Out Now

(Century Media)


There was a time when Fozzy would have been described as a ‘fun’ side-project for WWE star Chris Jericho. In 2017 that accusation would be grossly unfair, with the band building a solid reputation in the rock industry and fast approaching their 20th birthday.

In Judas, the Atlanta quintet has created what could be their best album to date.

Kicking things off is the title track: incessantly catchy and easily one of the best rock songs of the year, the track builds in to an earworm that you’ll be humming for days after.

Judas even served as a theme tune for NXT Takeover: Chicago in one of the band’s first crossovers with WWE. To date, the song has nearly double the amount of views on YouTube than any other in Fozzy’s back catalogue – a clear statement from a band that is aging like a fine wine.

The driving force is, irrefutably, founding members Jericho and Rich ‘The Duke’ Ward. The former’s gruff and wailing vocals are propelled by the latter’s huge riffs and expert fretwork, creating a swagger and confidence that’s increasingly rare on the hard rock scene.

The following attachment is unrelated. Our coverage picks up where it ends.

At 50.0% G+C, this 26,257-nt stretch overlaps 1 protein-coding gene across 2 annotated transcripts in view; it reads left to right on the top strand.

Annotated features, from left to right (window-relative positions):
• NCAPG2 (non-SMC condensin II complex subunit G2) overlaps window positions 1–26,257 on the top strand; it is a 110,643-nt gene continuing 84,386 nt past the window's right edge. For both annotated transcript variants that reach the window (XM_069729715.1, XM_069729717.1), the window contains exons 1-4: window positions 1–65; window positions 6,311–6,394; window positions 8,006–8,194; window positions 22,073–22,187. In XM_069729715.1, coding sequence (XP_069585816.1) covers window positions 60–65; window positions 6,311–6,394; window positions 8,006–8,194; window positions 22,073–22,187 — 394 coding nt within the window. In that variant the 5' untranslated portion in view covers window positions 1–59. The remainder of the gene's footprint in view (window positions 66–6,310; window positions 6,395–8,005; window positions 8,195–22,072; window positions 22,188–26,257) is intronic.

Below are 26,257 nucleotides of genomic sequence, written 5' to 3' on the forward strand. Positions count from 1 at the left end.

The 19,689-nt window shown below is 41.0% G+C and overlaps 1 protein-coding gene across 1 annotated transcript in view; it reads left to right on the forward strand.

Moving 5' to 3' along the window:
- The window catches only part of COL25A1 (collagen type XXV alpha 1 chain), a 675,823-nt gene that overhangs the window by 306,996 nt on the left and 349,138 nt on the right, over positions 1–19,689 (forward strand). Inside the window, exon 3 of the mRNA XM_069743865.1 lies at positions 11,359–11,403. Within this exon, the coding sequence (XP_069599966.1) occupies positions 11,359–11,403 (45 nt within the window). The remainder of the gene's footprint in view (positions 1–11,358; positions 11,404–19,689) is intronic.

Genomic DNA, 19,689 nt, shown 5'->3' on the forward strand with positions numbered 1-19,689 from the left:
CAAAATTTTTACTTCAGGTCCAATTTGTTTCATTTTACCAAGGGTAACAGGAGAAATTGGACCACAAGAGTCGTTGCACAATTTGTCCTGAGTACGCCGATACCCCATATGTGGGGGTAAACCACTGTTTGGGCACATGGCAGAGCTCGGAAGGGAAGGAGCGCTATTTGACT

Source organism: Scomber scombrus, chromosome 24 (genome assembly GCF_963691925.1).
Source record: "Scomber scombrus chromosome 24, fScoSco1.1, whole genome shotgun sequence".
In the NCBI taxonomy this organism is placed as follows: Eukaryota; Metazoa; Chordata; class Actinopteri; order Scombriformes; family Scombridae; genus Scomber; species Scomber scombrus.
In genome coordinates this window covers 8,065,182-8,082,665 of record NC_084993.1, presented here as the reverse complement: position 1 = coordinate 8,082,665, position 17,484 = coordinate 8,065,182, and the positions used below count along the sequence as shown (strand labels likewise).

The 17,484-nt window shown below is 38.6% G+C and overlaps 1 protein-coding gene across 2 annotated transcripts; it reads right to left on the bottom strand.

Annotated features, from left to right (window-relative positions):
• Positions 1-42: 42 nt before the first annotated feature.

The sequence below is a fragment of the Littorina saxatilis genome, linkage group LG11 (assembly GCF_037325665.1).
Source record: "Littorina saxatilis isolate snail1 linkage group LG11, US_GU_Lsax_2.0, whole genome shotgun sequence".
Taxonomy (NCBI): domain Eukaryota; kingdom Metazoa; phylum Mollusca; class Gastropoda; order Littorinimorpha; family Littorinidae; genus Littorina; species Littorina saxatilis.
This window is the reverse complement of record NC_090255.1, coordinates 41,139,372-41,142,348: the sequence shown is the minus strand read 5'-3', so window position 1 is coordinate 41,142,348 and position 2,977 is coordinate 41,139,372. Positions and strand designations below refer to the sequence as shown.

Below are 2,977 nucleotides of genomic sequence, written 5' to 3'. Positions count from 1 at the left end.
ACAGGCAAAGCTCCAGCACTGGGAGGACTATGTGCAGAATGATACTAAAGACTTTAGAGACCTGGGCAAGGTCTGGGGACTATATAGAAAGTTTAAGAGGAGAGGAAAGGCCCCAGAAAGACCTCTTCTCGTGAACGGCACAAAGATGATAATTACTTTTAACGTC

Right across Judas are tracks that feel huge in scale. Burn Me Out, in particular, feels geared towards a sold-out arena or stadium rather than academies and universities.

Cut from the same cloth as early Linkin Park, Three Days In Jail threatens to stray into nu-metal territory, with heavy industrial influences and the inclusion of metal rap. It’s a completely new sound for the band and it’s impressive that, even 18 years into a career, Fozzy are more than happy to stray from a winning and safe formula.

Elevator is deliciously rhythmic and easily the closest Fozzy have ever strayed to mainstream radio-friendly rock. In many ways it serves as a microcosm for the entire album: the band seems to have successfully stripped away the image of a strict heavy rock outfit by blending in a more accessible sound.

The result is a well-polished and diverse effort that flies along at a breakneck pace.

Eleven tracks race by in a riff-fueled blur and the only disappointment is when Judas ends with the feeling of wanting more. More tracks. More swagger and more deliciously gut punching rock that feels like it was two decades in the making.

Packed with masterful guitar solos and growling lyrics, it feels strange to say Fozzy are most definitely ones to watch…

Andy Spoors


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